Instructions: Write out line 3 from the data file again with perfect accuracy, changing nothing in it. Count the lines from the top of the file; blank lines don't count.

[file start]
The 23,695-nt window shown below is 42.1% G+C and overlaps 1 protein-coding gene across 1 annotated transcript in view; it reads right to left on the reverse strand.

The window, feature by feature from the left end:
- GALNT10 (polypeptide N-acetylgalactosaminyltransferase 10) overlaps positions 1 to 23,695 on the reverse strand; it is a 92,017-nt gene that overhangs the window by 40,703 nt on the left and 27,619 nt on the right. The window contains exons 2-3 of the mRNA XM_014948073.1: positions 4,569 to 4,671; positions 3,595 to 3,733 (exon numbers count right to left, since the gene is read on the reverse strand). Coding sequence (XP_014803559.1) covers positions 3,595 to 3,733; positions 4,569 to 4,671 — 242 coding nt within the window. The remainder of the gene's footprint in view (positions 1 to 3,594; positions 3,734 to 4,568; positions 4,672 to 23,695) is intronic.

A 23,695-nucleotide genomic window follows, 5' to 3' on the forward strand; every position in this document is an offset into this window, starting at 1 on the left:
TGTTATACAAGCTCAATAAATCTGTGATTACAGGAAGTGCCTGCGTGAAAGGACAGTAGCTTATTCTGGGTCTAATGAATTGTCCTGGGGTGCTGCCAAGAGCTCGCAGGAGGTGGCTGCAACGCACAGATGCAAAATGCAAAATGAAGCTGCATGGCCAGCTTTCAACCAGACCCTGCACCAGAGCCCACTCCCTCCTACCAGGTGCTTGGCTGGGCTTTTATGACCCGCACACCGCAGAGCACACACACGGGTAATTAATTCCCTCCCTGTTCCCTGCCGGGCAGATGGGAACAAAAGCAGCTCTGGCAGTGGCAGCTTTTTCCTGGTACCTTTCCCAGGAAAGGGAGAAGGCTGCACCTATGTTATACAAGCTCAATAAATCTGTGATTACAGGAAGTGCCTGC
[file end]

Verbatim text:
- GALNT10 (polypeptide N-acetylgalactosaminyltransferase 10) overlaps positions 1 to 23,695 on the reverse strand; it is a 92,017-nt gene that overhangs the window by 40,703 nt on the left and 27,619 nt on the right. The window contains exons 2-3 of the mRNA XM_014948073.1: positions 4,569 to 4,671; positions 3,595 to 3,733 (exon numbers count right to left, since the gene is read on the reverse strand). Coding sequence (XP_014803559.1) covers positions 3,595 to 3,733; positions 4,569 to 4,671 — 242 coding nt within the window. The remainder of the gene's footprint in view (positions 1 to 3,594; positions 3,734 to 4,568; positions 4,672 to 23,695) is intronic.